At the start of the second event, a 130-mile offshore jaunt that took the fleet through the Strait of Bonifacio and back to Porto Cervo, the wind was even fresher. Ganbare soon seized the lead and stayed in front all around the course despite a wild predawn sleighride when the strait lived up to its reputation. Spinnakers blew away like autumn leaves, and few boats escaped broaching or worse. When Ganbare sped across the finish ahead of Ydra and the pack it was apparent she was no Sunday afternoon drifter. But, alas! She was not going to be the winner. Through an incredible error she had rounded a mark on the wrong side, this despite sailing instructions emphasizing the proper course in bold-faced type. The race committee was as lenient as the rules permitted, but a 5% penalty added to Ganbare's time dropped her from first to 13th in a race where points were weighted by 1.5. Ydra thus took first; Hann, sailed by the redoubtable Chris Bouzaid of New Zealand, winner of the last One Ton world championship, moved into second and England's Winsome was elevated to third.
It was a bitter disappointment for Peterson and his crew. They were still shaken going into the third race, another Olympic course, and now it was really blowing, a northerly of 30 to 35 knots according to the anemometer on the Italian navy minesweeper serving as committee boat. Again Ganbare and Ydra worked out ahead, although Winsome was first around the weather mark after gambling on a long offshore tack. Ydra passed Ganbare during a bad spinnaker wrap on the turn and went through Winsome on the second heat; that remained the order to the finish: Ydra, Winsome, Ganbare.
"We just didn't know how to sail the boat in the early stages," said Peterson afterward. "In theory a light boat should shorten down in heavy weather, so we started with too small a headsail, but Ganbare needs driving. When we finally found the right combo we were at least as fast as Ydra and were catching Winsome, but there wasn't enough distance. Still, we sure were surprised at how she went."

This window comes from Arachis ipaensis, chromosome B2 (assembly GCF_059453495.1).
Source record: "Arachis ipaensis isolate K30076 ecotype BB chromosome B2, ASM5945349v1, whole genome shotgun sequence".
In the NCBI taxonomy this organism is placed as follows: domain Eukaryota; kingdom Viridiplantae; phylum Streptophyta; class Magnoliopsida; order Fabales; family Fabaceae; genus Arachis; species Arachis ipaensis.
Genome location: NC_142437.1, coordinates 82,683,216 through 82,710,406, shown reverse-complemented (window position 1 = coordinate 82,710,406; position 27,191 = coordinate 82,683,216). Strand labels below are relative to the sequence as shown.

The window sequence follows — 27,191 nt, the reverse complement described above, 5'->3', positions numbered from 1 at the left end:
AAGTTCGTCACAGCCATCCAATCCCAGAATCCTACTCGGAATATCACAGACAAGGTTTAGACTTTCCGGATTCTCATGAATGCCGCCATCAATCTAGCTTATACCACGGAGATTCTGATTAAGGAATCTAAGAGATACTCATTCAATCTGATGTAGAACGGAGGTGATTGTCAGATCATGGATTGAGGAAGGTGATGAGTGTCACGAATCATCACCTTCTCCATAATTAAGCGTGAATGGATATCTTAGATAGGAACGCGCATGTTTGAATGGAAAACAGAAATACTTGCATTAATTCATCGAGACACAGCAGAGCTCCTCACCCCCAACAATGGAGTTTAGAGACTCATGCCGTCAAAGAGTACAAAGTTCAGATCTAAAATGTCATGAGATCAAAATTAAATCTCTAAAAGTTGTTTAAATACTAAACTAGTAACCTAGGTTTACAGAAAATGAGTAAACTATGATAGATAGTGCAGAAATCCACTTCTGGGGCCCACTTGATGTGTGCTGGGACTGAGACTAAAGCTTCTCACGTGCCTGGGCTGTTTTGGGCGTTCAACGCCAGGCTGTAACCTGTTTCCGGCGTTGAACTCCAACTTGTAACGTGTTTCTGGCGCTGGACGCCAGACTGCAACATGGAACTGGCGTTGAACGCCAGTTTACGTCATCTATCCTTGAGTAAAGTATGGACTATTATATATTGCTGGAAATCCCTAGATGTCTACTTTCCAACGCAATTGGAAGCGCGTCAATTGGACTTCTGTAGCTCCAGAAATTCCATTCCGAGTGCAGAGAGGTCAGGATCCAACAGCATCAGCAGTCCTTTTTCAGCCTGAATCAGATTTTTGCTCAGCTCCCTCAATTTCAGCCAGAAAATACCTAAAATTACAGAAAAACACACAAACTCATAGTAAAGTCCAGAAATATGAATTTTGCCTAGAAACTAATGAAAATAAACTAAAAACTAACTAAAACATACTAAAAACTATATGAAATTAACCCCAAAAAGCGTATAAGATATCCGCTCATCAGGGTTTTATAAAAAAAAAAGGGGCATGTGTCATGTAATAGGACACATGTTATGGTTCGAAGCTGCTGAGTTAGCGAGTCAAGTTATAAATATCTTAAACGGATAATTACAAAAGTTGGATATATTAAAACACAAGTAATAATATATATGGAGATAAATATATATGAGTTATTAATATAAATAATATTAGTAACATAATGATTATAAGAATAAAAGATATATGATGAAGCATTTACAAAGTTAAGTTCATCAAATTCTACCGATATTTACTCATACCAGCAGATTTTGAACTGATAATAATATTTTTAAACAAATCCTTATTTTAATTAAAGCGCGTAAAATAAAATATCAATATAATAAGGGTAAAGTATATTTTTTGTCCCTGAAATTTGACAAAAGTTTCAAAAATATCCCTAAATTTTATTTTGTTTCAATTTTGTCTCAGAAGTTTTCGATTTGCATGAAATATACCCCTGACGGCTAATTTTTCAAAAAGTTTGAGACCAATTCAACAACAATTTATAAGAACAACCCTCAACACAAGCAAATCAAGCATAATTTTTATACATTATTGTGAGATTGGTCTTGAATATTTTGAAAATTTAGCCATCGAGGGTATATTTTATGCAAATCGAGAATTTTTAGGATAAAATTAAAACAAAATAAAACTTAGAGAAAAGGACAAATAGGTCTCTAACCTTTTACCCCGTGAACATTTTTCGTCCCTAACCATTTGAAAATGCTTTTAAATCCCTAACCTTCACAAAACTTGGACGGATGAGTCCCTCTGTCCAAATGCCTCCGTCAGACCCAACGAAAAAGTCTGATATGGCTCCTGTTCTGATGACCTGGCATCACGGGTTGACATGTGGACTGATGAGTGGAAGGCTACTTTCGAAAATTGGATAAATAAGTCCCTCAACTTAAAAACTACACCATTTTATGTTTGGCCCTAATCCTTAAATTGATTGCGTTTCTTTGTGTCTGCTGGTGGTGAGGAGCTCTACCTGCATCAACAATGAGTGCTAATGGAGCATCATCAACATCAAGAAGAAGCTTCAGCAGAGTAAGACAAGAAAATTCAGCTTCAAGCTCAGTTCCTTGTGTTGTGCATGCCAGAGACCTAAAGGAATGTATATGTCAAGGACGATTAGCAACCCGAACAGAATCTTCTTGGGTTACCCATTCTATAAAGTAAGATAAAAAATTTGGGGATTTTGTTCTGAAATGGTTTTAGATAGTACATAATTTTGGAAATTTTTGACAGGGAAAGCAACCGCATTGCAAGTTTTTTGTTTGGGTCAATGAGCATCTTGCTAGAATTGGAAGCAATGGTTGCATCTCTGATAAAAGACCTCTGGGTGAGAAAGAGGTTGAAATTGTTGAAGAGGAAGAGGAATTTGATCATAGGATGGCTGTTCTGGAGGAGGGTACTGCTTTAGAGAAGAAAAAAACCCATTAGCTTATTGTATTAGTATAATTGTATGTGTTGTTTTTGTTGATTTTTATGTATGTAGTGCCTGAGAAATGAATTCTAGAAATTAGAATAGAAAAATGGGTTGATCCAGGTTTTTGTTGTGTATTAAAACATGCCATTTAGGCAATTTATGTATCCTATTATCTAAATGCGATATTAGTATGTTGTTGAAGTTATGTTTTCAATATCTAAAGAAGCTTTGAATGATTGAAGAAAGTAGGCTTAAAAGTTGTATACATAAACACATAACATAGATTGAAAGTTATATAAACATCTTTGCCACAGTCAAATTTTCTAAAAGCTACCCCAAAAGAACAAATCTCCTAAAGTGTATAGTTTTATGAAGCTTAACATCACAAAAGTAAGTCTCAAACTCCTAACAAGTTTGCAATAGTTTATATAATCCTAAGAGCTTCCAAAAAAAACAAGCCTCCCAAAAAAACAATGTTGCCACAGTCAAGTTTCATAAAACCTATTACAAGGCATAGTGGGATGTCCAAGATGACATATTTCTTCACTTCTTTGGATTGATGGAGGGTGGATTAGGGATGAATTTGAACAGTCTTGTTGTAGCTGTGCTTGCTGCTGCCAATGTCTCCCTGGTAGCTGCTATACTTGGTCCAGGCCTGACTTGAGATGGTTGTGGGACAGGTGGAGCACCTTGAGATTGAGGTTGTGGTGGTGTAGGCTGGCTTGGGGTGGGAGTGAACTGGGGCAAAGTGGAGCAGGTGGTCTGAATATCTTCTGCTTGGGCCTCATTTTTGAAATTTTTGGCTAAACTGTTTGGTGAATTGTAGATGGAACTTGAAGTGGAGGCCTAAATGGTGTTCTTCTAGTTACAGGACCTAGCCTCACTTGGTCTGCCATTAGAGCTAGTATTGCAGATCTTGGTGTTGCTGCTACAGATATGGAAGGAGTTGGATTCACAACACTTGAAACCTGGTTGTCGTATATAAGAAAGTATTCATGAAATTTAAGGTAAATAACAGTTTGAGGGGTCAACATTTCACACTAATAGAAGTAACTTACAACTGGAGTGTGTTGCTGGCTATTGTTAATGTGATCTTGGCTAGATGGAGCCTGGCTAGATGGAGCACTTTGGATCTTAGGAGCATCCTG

So was everyone else. Olin Stephens, who followed the race in a motor launch to see how his own designs fared, later remarked, "I never saw a boat that impressed me more. There was a good deal of white water around and Ganbare was sliding along very, very fast. She demonstrated she is really an all-round boat." Then with characteristic generosity he added, "It is a good thing for the sport that a youngster can come along and build a boat like this on a shoestring, and it is good for the One Ton rule, too."
The boat causing so much commotion was in appearance neither radical nor unconventional, although she was visibly smaller and narrower than her competitors. At 12,500 pounds displacement she was also lighter; most of the fleet averaged between 15,000 and 20,000 pounds. Probably her most unusual design feature is her bottom in the area of the keel. Instead of the more normal wineglass sections based on graceful curves, Gem-bare has flatter garboards, allowing a slightly longer keel in the vertical dimension and thus a higher aspect ratio—nautical gobbledygook meaning that in profile she could be taller in relation to width, which current thinking translates into greater speed potential. Yet none of these features, either singly or in combination, adequately explain her design breakthrough.